Watch the original full-length message here.

Planting Roots Re-Mix Week 2

by Element Christian Church

Within our Gospel Communities, or as a family or group of friends, we encourage you to watch this recap video together and answer the following questions.

 

Introduction
There are two simple reasons God gives us money and things:

  1. To enjoy them. It is not a sin to have fun with the money you have; as a matter of fact, the scriptures repeatedly tell us that our pleasure and joy come from the right hand of God. It’s fine to sleep in a nice bed, wear comfortable shoes, and eat nice meals with your family. The problem arises when we close our hands and make our pleasure all about us.
     
  2. The be generous and share. Some of God’s blessings we enjoy, and some we put into others’ hands. We are to understand that we are not simply receivers, but also givers; God has entrusted His stuff to us so we could distribute and share it. God’s goodness is meant to flow through us to others.

Discussion
Are you someone who mainly focuses on enjoying money or being generous with money?
How do you enjoy what God has given you?

Explanation
How do you strike a balance between generosity and enjoyment of your money/stuff?
In what ways would you say money has its “hooks” in you?

Application – Read Matthew 6:19-21
How has money become like a god in our culture?
In what ways do you currently serve that god?

Mission
Where is your treasure currently stored?
How is God trustworthy with financial matters even in spite of our fears?
What would it look like for you to enjoy your money and be generous with it at the same time?

Prayer
Construction: Weather, materials, laborers, inspectors, permits, plans, etc….. Timely management of the project and successful on time completion.

Watch the original full-length message here.

Planting Roots Re-Mix Week 1

by Element Christian Church

Welcome to week one of our Planting Roots Re-mix. Our goal for the next four weeks is to revisit the Planting Roots Journey on Sundays, in our communities and personally as we seek God in our finances, giving and our future at Element. Click here to download our Re-mix brochure with update letter, next steps and the Re-Mix Commitment card, where we will ask everybody to confirm, renew, modify or make a brand new commitment to our journey.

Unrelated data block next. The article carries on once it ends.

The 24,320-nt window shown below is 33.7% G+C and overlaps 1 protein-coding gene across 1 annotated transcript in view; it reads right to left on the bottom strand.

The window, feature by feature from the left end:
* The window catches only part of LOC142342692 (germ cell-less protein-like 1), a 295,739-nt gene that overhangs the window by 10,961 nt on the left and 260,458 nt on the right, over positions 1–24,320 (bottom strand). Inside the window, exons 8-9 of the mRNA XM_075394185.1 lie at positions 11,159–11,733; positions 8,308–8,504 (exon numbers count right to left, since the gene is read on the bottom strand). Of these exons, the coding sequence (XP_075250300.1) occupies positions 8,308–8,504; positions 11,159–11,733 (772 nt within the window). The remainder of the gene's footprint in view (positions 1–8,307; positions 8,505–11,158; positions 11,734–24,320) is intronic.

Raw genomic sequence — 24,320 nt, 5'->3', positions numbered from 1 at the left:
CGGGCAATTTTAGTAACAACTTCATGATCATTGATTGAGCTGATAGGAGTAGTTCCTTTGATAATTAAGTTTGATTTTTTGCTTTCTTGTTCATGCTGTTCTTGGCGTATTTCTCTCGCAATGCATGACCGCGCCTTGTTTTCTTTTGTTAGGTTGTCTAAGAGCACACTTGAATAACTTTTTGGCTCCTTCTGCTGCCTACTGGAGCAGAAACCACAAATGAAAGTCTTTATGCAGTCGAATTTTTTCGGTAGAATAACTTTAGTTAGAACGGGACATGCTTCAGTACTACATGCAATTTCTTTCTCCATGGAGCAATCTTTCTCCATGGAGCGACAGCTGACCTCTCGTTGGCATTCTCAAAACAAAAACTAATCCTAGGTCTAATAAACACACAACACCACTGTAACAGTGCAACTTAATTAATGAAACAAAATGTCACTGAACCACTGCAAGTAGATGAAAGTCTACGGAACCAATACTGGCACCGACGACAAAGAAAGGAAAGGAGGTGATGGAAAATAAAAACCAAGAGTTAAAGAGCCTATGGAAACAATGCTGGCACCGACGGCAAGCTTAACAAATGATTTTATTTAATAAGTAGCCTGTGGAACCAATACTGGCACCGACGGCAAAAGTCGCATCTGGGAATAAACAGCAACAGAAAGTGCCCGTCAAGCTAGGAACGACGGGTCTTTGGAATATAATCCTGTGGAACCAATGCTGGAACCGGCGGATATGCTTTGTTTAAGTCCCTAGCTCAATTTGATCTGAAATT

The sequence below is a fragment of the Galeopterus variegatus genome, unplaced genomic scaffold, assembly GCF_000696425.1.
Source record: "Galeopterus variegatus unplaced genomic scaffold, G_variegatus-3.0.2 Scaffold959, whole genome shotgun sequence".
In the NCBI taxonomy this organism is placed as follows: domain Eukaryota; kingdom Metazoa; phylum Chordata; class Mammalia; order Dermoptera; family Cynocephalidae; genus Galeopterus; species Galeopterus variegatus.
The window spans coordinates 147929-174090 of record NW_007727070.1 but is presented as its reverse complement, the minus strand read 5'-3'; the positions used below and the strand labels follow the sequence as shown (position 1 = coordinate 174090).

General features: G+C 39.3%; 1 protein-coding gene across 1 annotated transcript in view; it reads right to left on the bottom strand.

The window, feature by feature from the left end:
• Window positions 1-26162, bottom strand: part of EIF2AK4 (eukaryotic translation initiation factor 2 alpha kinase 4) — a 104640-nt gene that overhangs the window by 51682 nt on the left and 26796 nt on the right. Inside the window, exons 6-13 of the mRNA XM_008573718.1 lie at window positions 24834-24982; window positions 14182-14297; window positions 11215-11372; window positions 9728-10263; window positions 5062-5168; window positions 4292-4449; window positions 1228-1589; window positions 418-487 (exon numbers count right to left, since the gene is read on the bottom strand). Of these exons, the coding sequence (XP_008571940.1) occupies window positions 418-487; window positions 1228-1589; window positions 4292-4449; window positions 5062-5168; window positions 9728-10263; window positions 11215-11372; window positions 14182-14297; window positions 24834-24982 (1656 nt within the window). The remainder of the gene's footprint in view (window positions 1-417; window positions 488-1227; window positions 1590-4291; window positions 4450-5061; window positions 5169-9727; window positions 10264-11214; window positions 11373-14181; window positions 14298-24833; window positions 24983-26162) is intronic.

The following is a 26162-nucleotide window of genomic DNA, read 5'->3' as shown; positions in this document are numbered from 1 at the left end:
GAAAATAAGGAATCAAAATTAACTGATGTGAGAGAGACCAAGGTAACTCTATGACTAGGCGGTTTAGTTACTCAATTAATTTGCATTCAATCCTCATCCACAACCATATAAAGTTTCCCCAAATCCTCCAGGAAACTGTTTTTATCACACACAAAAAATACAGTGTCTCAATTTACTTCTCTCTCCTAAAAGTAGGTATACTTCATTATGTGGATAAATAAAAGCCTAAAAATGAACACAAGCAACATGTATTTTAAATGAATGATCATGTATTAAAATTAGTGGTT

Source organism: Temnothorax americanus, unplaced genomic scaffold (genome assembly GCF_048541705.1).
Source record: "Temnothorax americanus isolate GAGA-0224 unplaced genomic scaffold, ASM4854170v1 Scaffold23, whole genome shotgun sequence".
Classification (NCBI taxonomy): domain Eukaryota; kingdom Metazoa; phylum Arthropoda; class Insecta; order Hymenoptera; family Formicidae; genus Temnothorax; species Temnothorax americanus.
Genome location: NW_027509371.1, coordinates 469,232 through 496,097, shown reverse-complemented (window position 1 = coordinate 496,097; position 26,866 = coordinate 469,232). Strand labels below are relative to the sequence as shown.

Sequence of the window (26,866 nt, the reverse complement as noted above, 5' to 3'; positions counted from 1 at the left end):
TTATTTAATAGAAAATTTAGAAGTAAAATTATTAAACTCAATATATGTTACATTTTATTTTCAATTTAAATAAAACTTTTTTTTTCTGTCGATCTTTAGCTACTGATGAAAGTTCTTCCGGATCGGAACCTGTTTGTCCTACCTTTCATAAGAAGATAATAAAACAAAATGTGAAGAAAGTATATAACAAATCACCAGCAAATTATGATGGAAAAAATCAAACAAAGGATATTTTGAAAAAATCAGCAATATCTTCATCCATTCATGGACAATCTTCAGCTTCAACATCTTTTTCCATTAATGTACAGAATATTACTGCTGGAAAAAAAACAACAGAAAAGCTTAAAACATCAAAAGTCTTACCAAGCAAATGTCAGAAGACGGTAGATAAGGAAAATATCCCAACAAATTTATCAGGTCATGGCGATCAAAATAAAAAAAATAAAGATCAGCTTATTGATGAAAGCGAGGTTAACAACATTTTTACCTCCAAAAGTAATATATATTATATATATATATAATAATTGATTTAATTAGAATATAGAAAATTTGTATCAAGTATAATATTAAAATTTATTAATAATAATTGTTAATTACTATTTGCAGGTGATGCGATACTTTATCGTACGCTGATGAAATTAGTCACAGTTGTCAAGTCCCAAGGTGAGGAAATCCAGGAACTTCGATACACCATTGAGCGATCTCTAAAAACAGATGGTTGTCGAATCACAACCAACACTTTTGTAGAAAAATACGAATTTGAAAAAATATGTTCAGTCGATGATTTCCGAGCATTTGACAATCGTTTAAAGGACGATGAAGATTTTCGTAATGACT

Within our Gospel Communities, or as a family or group of friends, we encourage you to watch this recap video together and answer the following questions.

 

Introduction
Everybody has a desire to be “rich.” We all think we would handle finances better than other people who are rich, because we secretly see ourselves as being better than them. In reality, if we were rich, we would handle our finances in the same way we do now, just on a larger scale. This is why the Scriptures invite us into a redeemed life that shows us the reality of who we are, and one of the ways that is done is through how we steward our finances.

Discussion
Who would you say is rich? Why?

Explanation
What things do you lack that prevent you from feeling “rich?”
What is something you hold on to that would be hard to give up if God asked you to?

Application – Read 1 Timothy 6:17-19
Do you typically view your possessions as God’s or yours?
Have you ever had the thought that if you just had “more money” you would then become “more generous?”
Why do we tend to think we need to reach or attain the “next level” to do so? How can you find a way to be generous now?

Mission
What does generosity mean to you?
How have others shown you generosity?
How do we model and teach generosity?
How often do you use what God has given you to bless others?

Prayer
Financial Resources: Fulfilled and exceeded commitments, the loan, the sustaining giving to manage the mortgage and maintaining the building while growing in our ability to love and minister to our city and to one another.

Watch the original full-length message here.

A Prayer for Planting Roots

by Mike Harman
The following is a prayer written by Mike Harmon, one of Element’s elders, for reflection during the Planting Roots Re-mix journey. As you pray during the Re-mix we wanted to offer it to you as way to seek God refocus on Jesus.